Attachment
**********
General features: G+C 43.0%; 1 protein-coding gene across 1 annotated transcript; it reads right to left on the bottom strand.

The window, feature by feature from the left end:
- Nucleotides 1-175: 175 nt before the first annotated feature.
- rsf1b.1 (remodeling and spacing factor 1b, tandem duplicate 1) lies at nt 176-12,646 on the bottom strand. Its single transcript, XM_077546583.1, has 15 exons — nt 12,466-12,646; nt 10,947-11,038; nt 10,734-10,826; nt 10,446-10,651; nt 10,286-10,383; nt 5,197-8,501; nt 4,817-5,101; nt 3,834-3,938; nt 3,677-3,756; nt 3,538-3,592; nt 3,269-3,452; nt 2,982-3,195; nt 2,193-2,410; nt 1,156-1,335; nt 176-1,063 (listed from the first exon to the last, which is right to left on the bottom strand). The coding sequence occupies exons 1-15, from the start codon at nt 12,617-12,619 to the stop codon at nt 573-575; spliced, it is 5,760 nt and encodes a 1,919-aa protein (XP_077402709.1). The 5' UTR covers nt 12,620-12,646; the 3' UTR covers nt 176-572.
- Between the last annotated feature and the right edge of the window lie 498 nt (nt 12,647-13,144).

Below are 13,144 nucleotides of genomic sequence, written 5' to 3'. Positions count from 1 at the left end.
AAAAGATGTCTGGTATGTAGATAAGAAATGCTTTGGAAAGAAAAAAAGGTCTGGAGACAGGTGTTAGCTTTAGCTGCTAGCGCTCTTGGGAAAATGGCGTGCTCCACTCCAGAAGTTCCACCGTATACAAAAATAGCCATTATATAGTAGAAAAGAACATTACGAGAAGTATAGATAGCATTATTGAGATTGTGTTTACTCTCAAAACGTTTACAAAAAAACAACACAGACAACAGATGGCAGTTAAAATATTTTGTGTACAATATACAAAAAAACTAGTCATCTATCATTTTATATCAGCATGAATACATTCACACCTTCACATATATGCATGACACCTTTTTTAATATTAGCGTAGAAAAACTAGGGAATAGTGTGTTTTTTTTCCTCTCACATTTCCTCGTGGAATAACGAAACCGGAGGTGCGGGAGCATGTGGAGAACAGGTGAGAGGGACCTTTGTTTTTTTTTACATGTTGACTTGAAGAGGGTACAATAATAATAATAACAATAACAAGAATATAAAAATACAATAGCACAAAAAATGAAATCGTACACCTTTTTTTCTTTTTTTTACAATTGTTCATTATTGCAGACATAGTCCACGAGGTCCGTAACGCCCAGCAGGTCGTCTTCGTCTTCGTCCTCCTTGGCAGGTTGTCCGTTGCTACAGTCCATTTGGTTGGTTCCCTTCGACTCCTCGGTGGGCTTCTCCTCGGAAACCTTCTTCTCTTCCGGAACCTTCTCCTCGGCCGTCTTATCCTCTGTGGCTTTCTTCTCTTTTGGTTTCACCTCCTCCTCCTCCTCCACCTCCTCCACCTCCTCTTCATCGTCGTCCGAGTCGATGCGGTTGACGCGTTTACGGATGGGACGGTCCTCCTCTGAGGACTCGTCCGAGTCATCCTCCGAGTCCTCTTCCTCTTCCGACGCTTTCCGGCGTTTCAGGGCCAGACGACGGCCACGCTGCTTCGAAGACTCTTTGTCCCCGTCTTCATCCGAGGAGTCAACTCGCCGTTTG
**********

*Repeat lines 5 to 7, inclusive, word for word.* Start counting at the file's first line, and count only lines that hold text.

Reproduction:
- Between the last annotated feature and the right edge of the window lie 498 nt (nt 12,647-13,144).

Below are 13,144 nucleotides of genomic sequence, written 5' to 3'. Positions count from 1 at the left end.
AAAAGATGTCTGGTATGTAGATAAGAAATGCTTTGGAAAGAAAAAAAGGTCTGGAGACAGGTGTTAGCTTTAGCTGCTAGCGCTCTTGGGAAAATGGCGTGCTCCACTCCAGAAGTTCCACCGTATACAAAAATAGCCATTATATAGTAGAAAAGAACATTACGAGAAGTATAGATAGCATTATTGAGATTGTGTTTACTCTCAAAACGTTTACAAAAAAACAACACAGACAACAGATGGCAGTTAAAATATTTTGTGTACAATATACAAAAAAACTAGTCATCTATCATTTTATATCAGCATGAATACATTCACACCTTCACATATATGCATGACACCTTTTTTAATATTAGCGTAGAAAAACTAGGGAATAGTGTGTTTTTTTTCCTCTCACATTTCCTCGTGGAATAACGAAACCGGAGGTGCGGGAGCATGTGGAGAACAGGTGAGAGGGACCTTTGTTTTTTTTTACATGTTGACTTGAAGAGGGTACAATAATAATAATAACAATAACAAGAATATAAAAATACAATAGCACAAAAAATGAAATCGTACACCTTTTTTTCTTTTTTTTACAATTGTTCATTATTGCAGACATAGTCCACGAGGTCCGTAACGCCCAGCAGGTCGTCTTCGTCTTCGTCCTCCTTGGCAGGTTGTCCGTTGCTACAGTCCATTTGGTTGGTTCCCTTCGACTCCTCGGTGGGCTTCTCCTCGGAAACCTTCTTCTCTTCCGGAACCTTCTCCTCGGCCGTCTTATCCTCTGTGGCTTTCTTCTCTTTTGGTTTCACCTCCTCCTCCTCCTCCACCTCCTCCACCTCCTCTTCATCGTCGTCCGAGTCGATGCGGTTGACGCGTTTACGGATGGGACGGTCCTCCTCTGAGGACTCGTCCGAGTCATCCTCCGAGTCCTCTTCCTCTTCCGACGCTTTCCGGCGTTTCAGGGCCAGACGACGGCCACGCTGCTTCGAAGACTCTTTGTCCCCGTCTTCATCCGAGGAGTCAACTCGCCGTTTG